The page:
The Malabar pit viper is nocturnal, but often basks on rocks during the daytime. It has something of a sixth sense to detect heat, allowing it to track warm-blooded prey. Photo: Harish Shanthi Kumar
The Agumbe Rainforest Research Station (ARRS) sits deep within the rainforest of Karnataka’s Shimoga district, with no signboards or banners belying its existence. A small group of researchers go about their business of tracking king cobras, flying lizards, and other interesting creatures, in addition to studying forest ecology and climatic change. Beyond the research, though, the ARRS’s primary aim is to educate the locals about why they need to help preserve the rainforests. Enthusiasts can sign up to volunteer and help with the research, although a minimum commitment of two weeks is required, along with willingness to live a no-frills life filled with leeches.
Jodie Underhill visited India in 2008 on holiday, and decided to pitch in to clean up the country’s undeniable garbage problem. She started Waste Warriors, a non-profit waste management organisation, which has projects in Dehradun, Dharamshala, and Corbett. Volunteers conduct clean-up drives and collect trash, which is disposed or sent on for recycling or composting. For details, visit the website or email email@example.com.
Examining a baby turtle that’s just hatched, volunteers notice that their eyes are still closed. Photo: Trupti Devdas Nayak
The Turtle Survival Alliance works to protect endangered turtle species across India from extinction. Changing climatic conditions and poachers are among the biggest threats to turtles. TSA-India is currently working on ten conservation projects across five areas of the country. Email firstname.lastname@example.org for details and get more information on the organisation’s Facebook page.
Make your vacation in Costa Rica a little more special by volunteering with the Osa Conservation’s Piro Research Center. Osa Peninsula in southern Costa Rica has pristine black sand beaches, flanked by dense green jungle on one side and the Pacific Ocean on the other. It is to these shores that thousands of olive ridley and green sea turtles return every year, to nest on the same beach where they were born. You can sign up with the centre to participate in a beachside turtle release.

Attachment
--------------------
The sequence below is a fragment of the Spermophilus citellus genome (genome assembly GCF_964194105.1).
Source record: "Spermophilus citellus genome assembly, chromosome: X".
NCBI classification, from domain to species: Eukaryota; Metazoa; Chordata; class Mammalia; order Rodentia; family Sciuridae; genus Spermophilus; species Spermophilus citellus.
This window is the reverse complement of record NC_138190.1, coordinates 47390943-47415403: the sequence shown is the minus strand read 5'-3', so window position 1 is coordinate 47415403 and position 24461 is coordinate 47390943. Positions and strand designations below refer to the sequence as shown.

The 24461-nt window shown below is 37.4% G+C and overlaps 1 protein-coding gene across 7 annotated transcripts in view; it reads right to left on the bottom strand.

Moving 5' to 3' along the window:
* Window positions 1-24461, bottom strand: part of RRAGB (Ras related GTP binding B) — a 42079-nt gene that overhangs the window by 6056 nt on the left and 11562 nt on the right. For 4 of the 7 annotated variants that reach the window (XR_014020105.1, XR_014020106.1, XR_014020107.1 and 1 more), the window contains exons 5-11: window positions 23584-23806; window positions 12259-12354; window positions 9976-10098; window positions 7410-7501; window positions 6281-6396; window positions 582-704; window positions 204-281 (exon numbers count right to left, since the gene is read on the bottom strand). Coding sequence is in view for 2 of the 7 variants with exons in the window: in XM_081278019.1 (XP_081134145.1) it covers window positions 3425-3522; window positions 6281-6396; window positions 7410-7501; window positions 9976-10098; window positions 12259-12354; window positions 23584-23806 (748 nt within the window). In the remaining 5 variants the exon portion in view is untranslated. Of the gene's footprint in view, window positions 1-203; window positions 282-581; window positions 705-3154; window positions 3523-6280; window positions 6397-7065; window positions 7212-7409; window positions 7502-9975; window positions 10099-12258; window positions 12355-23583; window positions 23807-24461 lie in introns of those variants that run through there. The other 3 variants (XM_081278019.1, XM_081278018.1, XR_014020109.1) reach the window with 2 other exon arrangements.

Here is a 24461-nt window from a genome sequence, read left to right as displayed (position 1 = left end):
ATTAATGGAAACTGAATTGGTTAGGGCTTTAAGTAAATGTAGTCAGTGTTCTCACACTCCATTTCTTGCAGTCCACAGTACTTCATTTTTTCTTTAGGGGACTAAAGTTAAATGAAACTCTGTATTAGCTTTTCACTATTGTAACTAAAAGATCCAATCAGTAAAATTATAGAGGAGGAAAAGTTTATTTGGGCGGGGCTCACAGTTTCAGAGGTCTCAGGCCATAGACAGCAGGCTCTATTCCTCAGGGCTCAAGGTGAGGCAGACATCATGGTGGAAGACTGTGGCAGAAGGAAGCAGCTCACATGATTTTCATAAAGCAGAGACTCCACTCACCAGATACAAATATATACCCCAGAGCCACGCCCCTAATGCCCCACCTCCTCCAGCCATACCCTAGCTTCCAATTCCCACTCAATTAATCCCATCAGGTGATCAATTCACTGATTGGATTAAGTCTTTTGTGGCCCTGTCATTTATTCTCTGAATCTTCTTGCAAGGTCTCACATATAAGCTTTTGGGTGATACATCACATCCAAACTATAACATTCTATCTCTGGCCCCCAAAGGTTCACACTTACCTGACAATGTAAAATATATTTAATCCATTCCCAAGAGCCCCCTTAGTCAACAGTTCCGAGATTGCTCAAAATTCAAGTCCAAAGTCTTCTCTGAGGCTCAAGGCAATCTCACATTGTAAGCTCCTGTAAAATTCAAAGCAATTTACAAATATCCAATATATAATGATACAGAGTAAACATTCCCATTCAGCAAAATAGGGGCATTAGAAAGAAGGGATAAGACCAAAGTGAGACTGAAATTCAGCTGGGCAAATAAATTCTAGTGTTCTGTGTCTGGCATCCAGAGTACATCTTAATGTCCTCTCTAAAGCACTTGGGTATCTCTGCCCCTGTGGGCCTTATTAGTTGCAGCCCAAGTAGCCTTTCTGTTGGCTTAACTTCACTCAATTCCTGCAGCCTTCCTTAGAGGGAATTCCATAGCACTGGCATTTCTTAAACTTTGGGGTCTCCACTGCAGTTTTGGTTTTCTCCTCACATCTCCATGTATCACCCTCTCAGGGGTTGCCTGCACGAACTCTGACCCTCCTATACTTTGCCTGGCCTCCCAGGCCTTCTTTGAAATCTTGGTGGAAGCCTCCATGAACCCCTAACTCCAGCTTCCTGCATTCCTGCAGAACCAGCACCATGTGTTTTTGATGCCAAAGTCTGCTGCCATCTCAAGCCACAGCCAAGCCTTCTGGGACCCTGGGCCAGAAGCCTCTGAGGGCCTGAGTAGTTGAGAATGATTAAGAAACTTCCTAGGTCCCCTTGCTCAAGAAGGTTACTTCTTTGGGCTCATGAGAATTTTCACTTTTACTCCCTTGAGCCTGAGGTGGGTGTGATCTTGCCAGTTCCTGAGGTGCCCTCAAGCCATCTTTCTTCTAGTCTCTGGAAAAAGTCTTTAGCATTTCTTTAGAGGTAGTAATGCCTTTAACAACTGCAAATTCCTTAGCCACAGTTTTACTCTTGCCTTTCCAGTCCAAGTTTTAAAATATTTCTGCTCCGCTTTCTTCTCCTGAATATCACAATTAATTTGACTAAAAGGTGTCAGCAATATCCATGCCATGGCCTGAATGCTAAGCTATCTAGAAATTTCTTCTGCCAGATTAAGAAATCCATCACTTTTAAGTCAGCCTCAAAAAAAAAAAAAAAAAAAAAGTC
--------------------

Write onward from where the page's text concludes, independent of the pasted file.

Elephants usually grow around seven sets of teeth in a lifetime. Photo: Dhritiman Mukherjee/National Geographic Creative
The Elephant Valley Sanctuary, Cambodia, has 9 elephants and the strong belief that this generation of elephants should be the last to be domesticated. The elephants here have been rescued from unpleasant working situations and cruel owners. They live in an environment that is as close to the wild as possible, foraging for their own food. There are no chains and no tourist rides. Visitors can spend the whole day with the mahout and learn to take care of elephants. Volunteers at the sanctuary also work with locals to help them find sources of income that do not include elephant domestication.
Updated in March 2016.